Forest Preserve District of Cook County, Illinois
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The Persimmon
Nature Bulletin No. 239-A   October 8, 1966
Forest Preserve District of Cook County
Seymour Simon, President
Roland F. Eisenbeis, Supt. of Conservation

Late autumn, in southern Illinois and Indiana, is when the persimmon trees hang heavy with luscious fruit ready for picking: soft and squashy -- dead ripe. Then we not only eat them raw but we have those rare treats: persimmon pudding, persimmon pie, and upside-down cake covered with this fruit which has such sweet juicy flesh and such unique flavor. Then the womenfolks make persimmon jelly and a syrup thick as molasses. Some still make "simmon beer". Then the raccoons, foxes, squirrels, skunks, wild turkeys and bobwhite quail all have a feast. Then the possums get fat and sassy.

This fruit is something like a big round plum, with four broad brown woody bracts at the base where it is attached to the twig by a short thick stem. It varies from 1 to 2 inches or more in diameter, depending upon the tree and the locality. As it ripens, it turns from green to orange with a purplish sheen and, finally, to a mellow orange-red. Contrary to popular belief, it is not true that persimmons will not ripen until after a hard frost. A favorite trick played upon an unsuspecting city boy is to get him to eat a not-quite-ripe persimmon, whereupon his lips, gums and tongue pucker up until he cannot spit or talk. This astringent quality, due to tannin, disappears in the fully ripened fruit.

The yellowish-brown flesh encloses several large flattened seeds, brown and hard, which the southern Indians used to grind into meal, and which the pioneers roasted as a substitute for coffee.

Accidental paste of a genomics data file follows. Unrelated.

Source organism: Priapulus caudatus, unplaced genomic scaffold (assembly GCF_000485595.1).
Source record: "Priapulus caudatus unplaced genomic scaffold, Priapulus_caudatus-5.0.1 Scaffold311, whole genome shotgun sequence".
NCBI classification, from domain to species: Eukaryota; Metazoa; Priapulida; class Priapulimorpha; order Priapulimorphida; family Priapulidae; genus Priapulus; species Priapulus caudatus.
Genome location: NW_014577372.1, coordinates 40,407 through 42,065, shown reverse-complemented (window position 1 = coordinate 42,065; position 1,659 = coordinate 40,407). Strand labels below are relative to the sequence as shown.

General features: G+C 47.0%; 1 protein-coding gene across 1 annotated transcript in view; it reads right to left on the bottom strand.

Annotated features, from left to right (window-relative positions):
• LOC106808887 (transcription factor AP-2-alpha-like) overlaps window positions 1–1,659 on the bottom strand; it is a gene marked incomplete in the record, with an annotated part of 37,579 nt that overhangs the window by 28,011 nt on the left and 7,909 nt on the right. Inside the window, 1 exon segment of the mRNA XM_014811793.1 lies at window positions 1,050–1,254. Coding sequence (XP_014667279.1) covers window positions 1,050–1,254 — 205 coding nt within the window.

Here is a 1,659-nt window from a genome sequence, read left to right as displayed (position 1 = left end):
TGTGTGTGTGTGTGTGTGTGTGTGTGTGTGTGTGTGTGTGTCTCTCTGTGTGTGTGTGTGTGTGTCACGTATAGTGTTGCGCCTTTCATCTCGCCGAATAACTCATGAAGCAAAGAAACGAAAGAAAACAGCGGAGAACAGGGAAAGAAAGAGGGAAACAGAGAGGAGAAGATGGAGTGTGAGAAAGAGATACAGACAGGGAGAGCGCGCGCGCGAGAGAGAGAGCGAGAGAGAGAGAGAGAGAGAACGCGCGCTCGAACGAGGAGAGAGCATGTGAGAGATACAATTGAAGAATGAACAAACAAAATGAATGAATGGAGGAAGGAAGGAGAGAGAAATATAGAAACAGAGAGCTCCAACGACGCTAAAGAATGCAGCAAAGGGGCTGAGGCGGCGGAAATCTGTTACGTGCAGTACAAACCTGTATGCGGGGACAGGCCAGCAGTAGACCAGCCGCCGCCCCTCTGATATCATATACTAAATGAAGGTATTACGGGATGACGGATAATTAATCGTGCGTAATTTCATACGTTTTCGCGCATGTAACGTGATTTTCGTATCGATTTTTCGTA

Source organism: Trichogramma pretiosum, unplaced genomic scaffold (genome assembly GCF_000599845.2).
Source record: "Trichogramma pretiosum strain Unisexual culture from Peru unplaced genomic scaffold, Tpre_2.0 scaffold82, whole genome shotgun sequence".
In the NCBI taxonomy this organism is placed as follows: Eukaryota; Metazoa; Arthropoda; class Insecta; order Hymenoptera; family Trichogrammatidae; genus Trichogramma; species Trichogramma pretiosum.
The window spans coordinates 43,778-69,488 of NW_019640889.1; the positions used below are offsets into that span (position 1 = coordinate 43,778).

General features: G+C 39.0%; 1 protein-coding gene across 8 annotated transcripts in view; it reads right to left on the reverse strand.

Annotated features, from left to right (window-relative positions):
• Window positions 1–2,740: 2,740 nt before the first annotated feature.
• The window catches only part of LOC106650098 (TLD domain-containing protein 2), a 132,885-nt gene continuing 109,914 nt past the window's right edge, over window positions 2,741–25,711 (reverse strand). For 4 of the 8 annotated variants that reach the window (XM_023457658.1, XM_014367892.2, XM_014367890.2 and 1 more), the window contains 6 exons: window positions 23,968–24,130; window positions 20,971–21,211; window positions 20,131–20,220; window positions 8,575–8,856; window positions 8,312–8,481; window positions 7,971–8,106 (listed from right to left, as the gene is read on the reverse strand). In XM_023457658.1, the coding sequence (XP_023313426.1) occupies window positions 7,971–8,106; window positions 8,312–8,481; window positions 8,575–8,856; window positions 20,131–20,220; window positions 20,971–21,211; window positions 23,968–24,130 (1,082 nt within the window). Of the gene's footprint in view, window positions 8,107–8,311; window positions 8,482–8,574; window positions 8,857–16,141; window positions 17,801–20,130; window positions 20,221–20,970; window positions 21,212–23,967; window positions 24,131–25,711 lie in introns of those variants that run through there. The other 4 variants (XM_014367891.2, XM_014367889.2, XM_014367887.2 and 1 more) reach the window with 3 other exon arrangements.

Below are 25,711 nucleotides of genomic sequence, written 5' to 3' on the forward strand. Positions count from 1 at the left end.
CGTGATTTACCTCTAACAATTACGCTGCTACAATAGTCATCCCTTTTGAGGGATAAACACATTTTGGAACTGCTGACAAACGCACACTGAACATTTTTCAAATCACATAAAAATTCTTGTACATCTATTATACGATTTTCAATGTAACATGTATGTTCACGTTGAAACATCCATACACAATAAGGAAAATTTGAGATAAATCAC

The persimmon is native, though rare, as far north as central Illinois, southeastern Iowa, and southern Connecticut on the Atlantic Coast. It is most abundant farther south. It attains greatest size in the Mississippi Basin and there are records of persimmon trees in the bottomland forests of the Wabash valley which were more than 100 feet tall and 2 feet in diameter. Ordinarily, however, it does not exceed 25 or 30 feet in height and a foot in diameter. It commonly occurs with other trees in oak and hickory woodlands but, along with sassafras and sumac, young persimmons will "take over" worn-out eroded abandoned fields in southern Illinois and Indiana.

The mature trees have thick dark-brown or dark-gray bark deeply divided into small square plates. The leaves are broad and pointed, with smooth edges; from 4 to 6 inches long and about half as wide dark green and leathery on top, pale green below. The small greenish male and female flowers are borne on separate trees. The thick sapwood is yellow but the heartwood is nearly black and, although it rots quickly underground, is so dense, hard, heavy and strong that it is the preferred wood for mallets, shoe lasts, the heads of golf clubs, the butts of billiard cues, and the shuttles used in textile weaving.

The persimmon is a member of the E bony Family and is called "American Ebony". Most species of this family are native to Asia but there is one, the chapote, found in Mexico and from Texas to southern California. It is a small tree with black small fruit. A Japanese species was introduced into California in 1870 and many horticultural varieties have been developed from it. Their fruits, although the flavor is not so exquisite as that of our native persimmon, are larger and can be shipped for commercial use, Because of its long taproot, the tree is extremely difficult to transplant but it is readily grown from seeds.

Lips that touch a green persimmon never shall touch mine.

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